-By Michael O'Brien
February 6, 2012- President Obama's re-election campaign made an about-face late Monday in its opposition to super PACs, encouraging donors to send their unlimited contributions to one such group founded by a former administration spokesman.
Obama campaign manager Jim Messina emailed supporters to formally endorse contributions to Priorities USA, the Democratic super PAC founded by Bill Burton, a former White House deputy press secretary.
"With so much at stake, we can't allow for two sets of rules in this election whereby the Republican nominee is the beneficiary of unlimited spending and Democrats unilaterally disarm," Messina wrote on the campaign's blog. "Therefore, the campaign has decided to do what we can, consistent with the law, to support Priorities USA in its effort to counter the weight of the GOP Super PAC."
The decision represents a stark reversal for Obama, who has been among the most vocal critics of these outside political spending groups since the Supreme Court's 2010 ruling that paved the way for the rise of super PACs.
Obama has led Democrats in opposition to these groups, especially at the height of 2010's congressional elections. Republican-aligned groups like American Crossroads and Crossroads GPS took advantage of the new rules to great effect, spending tens of millions of dollars against Democrats during that election.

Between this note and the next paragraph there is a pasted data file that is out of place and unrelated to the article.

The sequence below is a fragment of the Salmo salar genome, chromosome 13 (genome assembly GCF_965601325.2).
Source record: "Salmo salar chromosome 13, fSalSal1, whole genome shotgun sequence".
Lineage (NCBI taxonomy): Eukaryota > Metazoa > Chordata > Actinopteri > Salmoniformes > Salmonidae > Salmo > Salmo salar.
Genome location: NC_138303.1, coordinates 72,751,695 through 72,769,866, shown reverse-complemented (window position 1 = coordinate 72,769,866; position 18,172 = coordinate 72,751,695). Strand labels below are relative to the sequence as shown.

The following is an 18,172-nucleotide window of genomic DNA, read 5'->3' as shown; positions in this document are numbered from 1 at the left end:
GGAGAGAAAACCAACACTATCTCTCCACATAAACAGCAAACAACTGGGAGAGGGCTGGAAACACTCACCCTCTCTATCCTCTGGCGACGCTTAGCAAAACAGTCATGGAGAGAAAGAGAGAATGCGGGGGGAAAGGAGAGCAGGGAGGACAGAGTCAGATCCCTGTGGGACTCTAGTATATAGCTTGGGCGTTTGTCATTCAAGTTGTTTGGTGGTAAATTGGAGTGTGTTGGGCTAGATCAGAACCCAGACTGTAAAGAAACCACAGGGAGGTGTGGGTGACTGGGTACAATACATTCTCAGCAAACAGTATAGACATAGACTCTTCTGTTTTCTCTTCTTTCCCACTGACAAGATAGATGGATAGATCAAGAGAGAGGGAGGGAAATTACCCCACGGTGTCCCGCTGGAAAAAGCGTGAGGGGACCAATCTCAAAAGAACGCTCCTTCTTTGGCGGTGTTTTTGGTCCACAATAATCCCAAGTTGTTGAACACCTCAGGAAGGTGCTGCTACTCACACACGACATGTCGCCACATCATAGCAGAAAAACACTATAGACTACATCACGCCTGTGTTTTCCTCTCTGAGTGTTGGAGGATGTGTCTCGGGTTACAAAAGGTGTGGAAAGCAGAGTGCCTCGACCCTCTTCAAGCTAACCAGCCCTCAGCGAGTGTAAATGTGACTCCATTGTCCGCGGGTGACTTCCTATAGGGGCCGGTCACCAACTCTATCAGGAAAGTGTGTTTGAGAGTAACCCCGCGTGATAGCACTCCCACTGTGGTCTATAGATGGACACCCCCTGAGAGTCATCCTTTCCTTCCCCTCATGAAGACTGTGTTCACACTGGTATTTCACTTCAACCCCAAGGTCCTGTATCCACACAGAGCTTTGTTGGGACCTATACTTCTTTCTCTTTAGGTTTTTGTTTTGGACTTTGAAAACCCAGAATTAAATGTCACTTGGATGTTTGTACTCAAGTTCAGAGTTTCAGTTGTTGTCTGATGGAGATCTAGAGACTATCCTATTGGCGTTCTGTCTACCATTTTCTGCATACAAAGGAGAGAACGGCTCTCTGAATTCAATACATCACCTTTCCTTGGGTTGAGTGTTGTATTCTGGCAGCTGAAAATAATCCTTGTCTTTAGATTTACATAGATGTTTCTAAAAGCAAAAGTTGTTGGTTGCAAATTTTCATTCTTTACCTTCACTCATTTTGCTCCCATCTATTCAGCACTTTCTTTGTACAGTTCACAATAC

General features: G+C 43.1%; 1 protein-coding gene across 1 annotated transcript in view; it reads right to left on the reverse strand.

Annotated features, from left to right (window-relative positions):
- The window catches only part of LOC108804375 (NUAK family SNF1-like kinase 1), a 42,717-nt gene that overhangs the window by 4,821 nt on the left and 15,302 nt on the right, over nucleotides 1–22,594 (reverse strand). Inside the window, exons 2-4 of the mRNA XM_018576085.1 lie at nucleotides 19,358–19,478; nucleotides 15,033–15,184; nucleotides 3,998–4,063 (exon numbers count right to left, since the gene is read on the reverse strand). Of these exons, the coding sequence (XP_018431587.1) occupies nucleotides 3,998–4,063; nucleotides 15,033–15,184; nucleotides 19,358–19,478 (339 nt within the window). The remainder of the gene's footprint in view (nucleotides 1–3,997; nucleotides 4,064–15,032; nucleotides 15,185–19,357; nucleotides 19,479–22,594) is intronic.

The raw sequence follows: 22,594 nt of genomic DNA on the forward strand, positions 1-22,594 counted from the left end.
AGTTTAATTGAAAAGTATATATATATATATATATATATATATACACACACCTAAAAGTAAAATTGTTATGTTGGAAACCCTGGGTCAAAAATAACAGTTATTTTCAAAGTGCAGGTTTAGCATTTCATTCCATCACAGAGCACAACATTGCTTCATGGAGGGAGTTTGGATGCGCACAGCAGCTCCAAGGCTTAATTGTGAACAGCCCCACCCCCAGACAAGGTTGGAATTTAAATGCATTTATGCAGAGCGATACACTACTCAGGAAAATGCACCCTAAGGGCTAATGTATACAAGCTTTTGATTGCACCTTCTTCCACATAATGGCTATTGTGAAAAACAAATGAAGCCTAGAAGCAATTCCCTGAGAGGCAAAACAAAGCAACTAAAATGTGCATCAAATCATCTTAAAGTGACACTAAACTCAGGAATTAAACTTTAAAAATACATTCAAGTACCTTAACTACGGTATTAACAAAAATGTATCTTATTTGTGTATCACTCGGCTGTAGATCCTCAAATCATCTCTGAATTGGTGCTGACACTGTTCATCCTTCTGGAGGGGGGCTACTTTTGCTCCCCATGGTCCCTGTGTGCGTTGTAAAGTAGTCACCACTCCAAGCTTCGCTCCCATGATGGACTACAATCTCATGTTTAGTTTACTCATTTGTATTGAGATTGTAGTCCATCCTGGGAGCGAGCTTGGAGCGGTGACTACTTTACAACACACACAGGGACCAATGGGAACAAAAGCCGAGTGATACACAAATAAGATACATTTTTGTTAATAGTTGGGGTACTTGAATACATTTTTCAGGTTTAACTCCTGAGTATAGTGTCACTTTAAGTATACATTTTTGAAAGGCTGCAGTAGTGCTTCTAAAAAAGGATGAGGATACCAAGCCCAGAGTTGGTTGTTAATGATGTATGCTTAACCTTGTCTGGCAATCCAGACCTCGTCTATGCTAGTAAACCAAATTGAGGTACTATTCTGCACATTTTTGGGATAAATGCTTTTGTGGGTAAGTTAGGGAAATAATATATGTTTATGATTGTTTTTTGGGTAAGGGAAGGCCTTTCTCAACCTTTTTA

"And thanks to a Supreme Court decision called Citizens United, they are being helped along this year by special interest groups that are spending unlimited amounts of money on attack ads … without ever disclosing who’s behind all these attack ads," Obama said of Republicans and super PACs that fall. "Now, that’s not just a threat to Democrats — that’s a threat to our democracy."
The president expressed his alarm as recently as Sunday in an interview with TODAY's Matt Lauer: "One of the worries we have obviously in the next campaign is that there are so many of these so-called super PACs, these independent expenditures that are gonna be out there," he said in a pre-Super Bowl interview.